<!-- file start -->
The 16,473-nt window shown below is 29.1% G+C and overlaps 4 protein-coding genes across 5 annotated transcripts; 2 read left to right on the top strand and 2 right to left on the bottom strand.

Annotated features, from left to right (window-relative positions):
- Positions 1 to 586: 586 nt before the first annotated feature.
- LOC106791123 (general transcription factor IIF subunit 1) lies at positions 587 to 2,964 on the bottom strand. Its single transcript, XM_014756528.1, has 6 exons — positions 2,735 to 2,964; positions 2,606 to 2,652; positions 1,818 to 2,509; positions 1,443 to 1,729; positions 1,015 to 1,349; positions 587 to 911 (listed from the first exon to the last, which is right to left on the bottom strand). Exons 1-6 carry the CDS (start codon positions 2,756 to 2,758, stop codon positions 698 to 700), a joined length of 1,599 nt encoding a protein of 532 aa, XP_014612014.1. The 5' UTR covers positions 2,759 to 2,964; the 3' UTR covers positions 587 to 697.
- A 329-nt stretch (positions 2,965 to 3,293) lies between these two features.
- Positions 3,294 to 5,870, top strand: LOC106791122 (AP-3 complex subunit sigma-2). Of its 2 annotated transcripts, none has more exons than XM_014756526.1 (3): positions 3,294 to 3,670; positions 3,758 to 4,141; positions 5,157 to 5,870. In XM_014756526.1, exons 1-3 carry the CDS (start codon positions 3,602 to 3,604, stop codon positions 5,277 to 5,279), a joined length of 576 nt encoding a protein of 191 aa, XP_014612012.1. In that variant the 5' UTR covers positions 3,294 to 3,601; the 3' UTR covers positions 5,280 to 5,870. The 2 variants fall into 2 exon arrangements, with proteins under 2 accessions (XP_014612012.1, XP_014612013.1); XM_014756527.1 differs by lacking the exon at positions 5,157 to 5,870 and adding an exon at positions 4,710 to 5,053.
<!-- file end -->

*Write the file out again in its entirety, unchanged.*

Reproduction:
The 16,473-nt window shown below is 29.1% G+C and overlaps 4 protein-coding genes across 5 annotated transcripts; 2 read left to right on the top strand and 2 right to left on the bottom strand.

Annotated features, from left to right (window-relative positions):
- Positions 1 to 586: 586 nt before the first annotated feature.
- LOC106791123 (general transcription factor IIF subunit 1) lies at positions 587 to 2,964 on the bottom strand. Its single transcript, XM_014756528.1, has 6 exons — positions 2,735 to 2,964; positions 2,606 to 2,652; positions 1,818 to 2,509; positions 1,443 to 1,729; positions 1,015 to 1,349; positions 587 to 911 (listed from the first exon to the last, which is right to left on the bottom strand). Exons 1-6 carry the CDS (start codon positions 2,756 to 2,758, stop codon positions 698 to 700), a joined length of 1,599 nt encoding a protein of 532 aa, XP_014612014.1. The 5' UTR covers positions 2,759 to 2,964; the 3' UTR covers positions 587 to 697.
- A 329-nt stretch (positions 2,965 to 3,293) lies between these two features.
- Positions 3,294 to 5,870, top strand: LOC106791122 (AP-3 complex subunit sigma-2). Of its 2 annotated transcripts, none has more exons than XM_014756526.1 (3): positions 3,294 to 3,670; positions 3,758 to 4,141; positions 5,157 to 5,870. In XM_014756526.1, exons 1-3 carry the CDS (start codon positions 3,602 to 3,604, stop codon positions 5,277 to 5,279), a joined length of 576 nt encoding a protein of 191 aa, XP_014612012.1. In that variant the 5' UTR covers positions 3,294 to 3,601; the 3' UTR covers positions 5,280 to 5,870. The 2 variants fall into 2 exon arrangements, with proteins under 2 accessions (XP_014612012.1, XP_014612013.1); XM_014756527.1 differs by lacking the exon at positions 5,157 to 5,870 and adding an exon at positions 4,710 to 5,053.